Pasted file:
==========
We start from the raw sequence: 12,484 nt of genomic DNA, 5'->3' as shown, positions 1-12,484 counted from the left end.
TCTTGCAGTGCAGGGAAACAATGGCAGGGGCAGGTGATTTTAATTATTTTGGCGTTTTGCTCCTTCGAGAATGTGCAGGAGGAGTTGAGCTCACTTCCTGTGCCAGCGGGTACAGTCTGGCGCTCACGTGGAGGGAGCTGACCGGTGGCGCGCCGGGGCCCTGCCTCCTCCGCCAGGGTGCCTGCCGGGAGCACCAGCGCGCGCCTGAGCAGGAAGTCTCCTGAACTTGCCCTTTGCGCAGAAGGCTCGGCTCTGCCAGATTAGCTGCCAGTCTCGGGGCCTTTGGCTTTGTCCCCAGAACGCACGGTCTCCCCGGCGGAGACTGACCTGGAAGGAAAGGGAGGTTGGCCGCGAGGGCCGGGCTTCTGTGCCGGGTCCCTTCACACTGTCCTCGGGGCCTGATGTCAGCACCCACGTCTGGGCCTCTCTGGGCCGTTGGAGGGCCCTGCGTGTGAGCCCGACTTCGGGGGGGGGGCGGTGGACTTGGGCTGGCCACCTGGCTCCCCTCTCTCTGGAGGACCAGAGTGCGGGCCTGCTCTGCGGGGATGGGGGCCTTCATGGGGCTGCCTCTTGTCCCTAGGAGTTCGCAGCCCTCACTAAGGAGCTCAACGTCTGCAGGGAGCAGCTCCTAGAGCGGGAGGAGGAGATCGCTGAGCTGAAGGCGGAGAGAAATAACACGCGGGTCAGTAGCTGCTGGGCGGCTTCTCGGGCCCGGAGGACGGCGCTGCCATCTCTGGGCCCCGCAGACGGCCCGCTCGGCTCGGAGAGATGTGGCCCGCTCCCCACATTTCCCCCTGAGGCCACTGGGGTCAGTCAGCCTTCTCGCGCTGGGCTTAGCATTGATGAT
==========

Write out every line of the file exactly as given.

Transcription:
We start from the raw sequence: 12,484 nt of genomic DNA, 5'->3' as shown, positions 1-12,484 counted from the left end.
TCTTGCAGTGCAGGGAAACAATGGCAGGGGCAGGTGATTTTAATTATTTTGGCGTTTTGCTCCTTCGAGAATGTGCAGGAGGAGTTGAGCTCACTTCCTGTGCCAGCGGGTACAGTCTGGCGCTCACGTGGAGGGAGCTGACCGGTGGCGCGCCGGGGCCCTGCCTCCTCCGCCAGGGTGCCTGCCGGGAGCACCAGCGCGCGCCTGAGCAGGAAGTCTCCTGAACTTGCCCTTTGCGCAGAAGGCTCGGCTCTGCCAGATTAGCTGCCAGTCTCGGGGCCTTTGGCTTTGTCCCCAGAACGCACGGTCTCCCCGGCGGAGACTGACCTGGAAGGAAAGGGAGGTTGGCCGCGAGGGCCGGGCTTCTGTGCCGGGTCCCTTCACACTGTCCTCGGGGCCTGATGTCAGCACCCACGTCTGGGCCTCTCTGGGCCGTTGGAGGGCCCTGCGTGTGAGCCCGACTTCGGGGGGGGGGCGGTGGACTTGGGCTGGCCACCTGGCTCCCCTCTCTCTGGAGGACCAGAGTGCGGGCCTGCTCTGCGGGGATGGGGGCCTTCATGGGGCTGCCTCTTGTCCCTAGGAGTTCGCAGCCCTCACTAAGGAGCTCAACGTCTGCAGGGAGCAGCTCCTAGAGCGGGAGGAGGAGATCGCTGAGCTGAAGGCGGAGAGAAATAACACGCGGGTCAGTAGCTGCTGGGCGGCTTCTCGGGCCCGGAGGACGGCGCTGCCATCTCTGGGCCCCGCAGACGGCCCGCTCGGCTCGGAGAGATGTGGCCCGCTCCCCACATTTCCCCCTGAGGCCACTGGGGTCAGTCAGCCTTCTCGCGCTGGGCTTAGCATTGATGAT